I love teachers. I have experienced them in a variety of areas in my life, as a family member, a student, a colleague, and finally as a parent.
When I’ve stopped and thought about it, I have realized that my family is lousy with teachers! My dad was a speech and debate teacher in high school for 37 years. My sister is a special education teacher. My aunt taught 2nd grade for…ever? My cousins have been teachers, administrators and professors. My mother in law teaches ESL for adults. My father in law has also taught classes, as has my sister in law. That’s a lot of teacher folk! When you grow up with it, it doesn’t seem that extraordinary, it’s just normal. I began to get a sense of how much my dad was adored when we couldn’t leave the house without bumping into a former or a current student. He taught in
, and we lived in San Marino Altadena, so we weren’t in the same town. Despite this, errands and outings were nearly always met with choruses of “Mr. Stuart!”, “Stuuuuu!!!” I remember going to school with him a few times when I was in high school myself. I knew my dad was funny in our home life, but I had no idea he was such a funny teacher. I didn’t witness this, but lore has told that he chucked a chalkboard eraser at a student who had fallen asleep. He also insisted that a particular student remove the safety pins in his lip before coming into the classroom, but returned them at the end of the period. I loved watching him interact with his students! He kidded around with them and laughed at their jokes, but he also kept them in line. They loved him and had fun with him, but they also respected him. Now that I have the perspective I do, I understand how tough of a line must have been to toe. The fact that students who graduated before I was even born took the time to attend his memorial service last year spoke volumes. With my other family members, I’ve seen so many positive traits, including hard working, dedicated, intuitive, creative, and caring. What a gift it’s been to have these teachers as members of my family! I had a fabulous foundation in that arena.
As a student, quite a few teachers stand out. I attended public school in
for my entire K-12 career. There is an amazing group in my mind that deserve standing ovations for everything they did for me. Dear Mrs. Hayes, my 3rd grade teacher, was my very first favorite. She was creative, outgoing, and kind. She passed several years back, and I was genuinely saddened. Mrs. Patterson in 6th grade whipped my behind in shape, figuratively. In addition to being exciting and interesting, she also had incredible radar when it came to social issues. 6th grade was a tough year for me, and somewhat of a turning point. My skin began to break out, and I experienced the joy of the mean creatures that are 11 and 12 year old girls. I was picked on and ridiculed, big time. I actually, almost got into a physical fight that year. Of course, having no idea how to handle these difficulties, I chose to pick on others so I would feel better. I’m not proud of this, and the kids I did pick on ended up being amazing people. I’ve actually apologized to them ad naseum. At the time, Mrs. Patterson saw what was going on, and stepped in. She called my mom in to talk, and my attendance was mandatory. I remember this vividly; she said to my mom, “I just can’t picture Jane kicking someone’s butt.” This was true for two reasons, the first being that I can’t fight and would have been pummeled to death. The second reason was that a mean girl, a fighter, wasn’t anywhere close to who I really was. I think I can say that I experienced a mean girl “season”, but I thankfully outgrew it. Mrs. Patterson saw it, and made me regain my senses. I continued to be picked on that year, but I stopped being a perpetrator. To this day, I have never been in a physical fight in my life. I can’t say that I’ve never been mean since then, but I have taught my own children that mean kids aren’t allowed to live in our house. This may sound harsh, but Mrs. Patterson’s lesson stuck with me. No mean people allowed, I won’t tolerate it. Pasadena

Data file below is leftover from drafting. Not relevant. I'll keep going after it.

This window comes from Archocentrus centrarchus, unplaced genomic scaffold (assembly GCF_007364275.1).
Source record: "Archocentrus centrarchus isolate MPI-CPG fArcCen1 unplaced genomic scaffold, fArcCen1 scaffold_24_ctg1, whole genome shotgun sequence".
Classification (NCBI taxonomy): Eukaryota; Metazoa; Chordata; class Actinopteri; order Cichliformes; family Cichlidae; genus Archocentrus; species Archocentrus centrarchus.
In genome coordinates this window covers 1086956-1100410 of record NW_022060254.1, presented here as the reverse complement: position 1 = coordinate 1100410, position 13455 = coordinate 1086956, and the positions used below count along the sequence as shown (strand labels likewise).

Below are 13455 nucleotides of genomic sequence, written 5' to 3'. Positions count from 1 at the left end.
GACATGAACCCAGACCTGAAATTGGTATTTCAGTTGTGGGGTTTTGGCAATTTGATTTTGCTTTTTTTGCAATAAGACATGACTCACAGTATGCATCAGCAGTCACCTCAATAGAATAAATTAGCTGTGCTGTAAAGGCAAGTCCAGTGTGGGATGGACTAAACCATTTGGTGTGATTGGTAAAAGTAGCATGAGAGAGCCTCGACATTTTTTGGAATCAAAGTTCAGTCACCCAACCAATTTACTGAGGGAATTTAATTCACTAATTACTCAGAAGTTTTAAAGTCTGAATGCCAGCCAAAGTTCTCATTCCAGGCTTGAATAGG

High school began, and again, several teachers were responsible for keeping me in line. The most special and my very favorite teacher of all time was my 9th grade English teacher, Ms. Aljean Ivory. My best friend and I were placed into her Advanced Placement class, but once we discovered how much work it would entail, we were desperate to escape. We acquired the necessary forms and took them to have her sign us out, and she refused! We were shocked and incensed. How could she refuse our request, we had the right to not take an AP course if we didn’t want to! She would not budge. We both doubted we’d get very far pursuing this with our parents, so we begrudgingly gave in and attended. I remember one day during which she was teaching Shakespeare, I believe it was Hamlet. She acted out a death scene, and my friend and I both thought she had turned into a lunatic, yelling and collapsing to the floor. Who knew what an impact this woman would end up making on my life? She wouldn’t allow us to settle for mediocrity in ourselves, she pushed us. She saw our potential and didn’t care if we hated her. Ms. Ivory taught me how to write. How do you put a price on that, or measure the value? We learned the joy of literature, even the dreaded Shakespeare, and learned how to express ourselves through writing and poetry. In the years that followed, she was the advisor to the Peer Counselors Club, and my best friend and I both participated. She was a wonderful trainer, but we never actually counseled anyone. Just last week, my best friend asked me why we never received our Peer Counseling sweatshirts we ordered, it’s gotten to be a joke that has spanned over 20 years. Despite the lack of actual clients, I learned a great deal being in that club, and I believe she had an enormous influence on what I decided to do with my life. Years later, by pure coincidence, she and her son were able to attend my wedding. That meant the world to me, and I’m not sure I even had the chance to thank her. High school held other gems as well, including Mr. Barnes, Mrs. Toh, and Mr. Moore, all English and Social Studies teachers. I learned so much from all of them. They taught me the ability to think of things critically, to understand issues from the opposing viewpoints, and the power of the written word. They opened up the world for me, and I am forever grateful.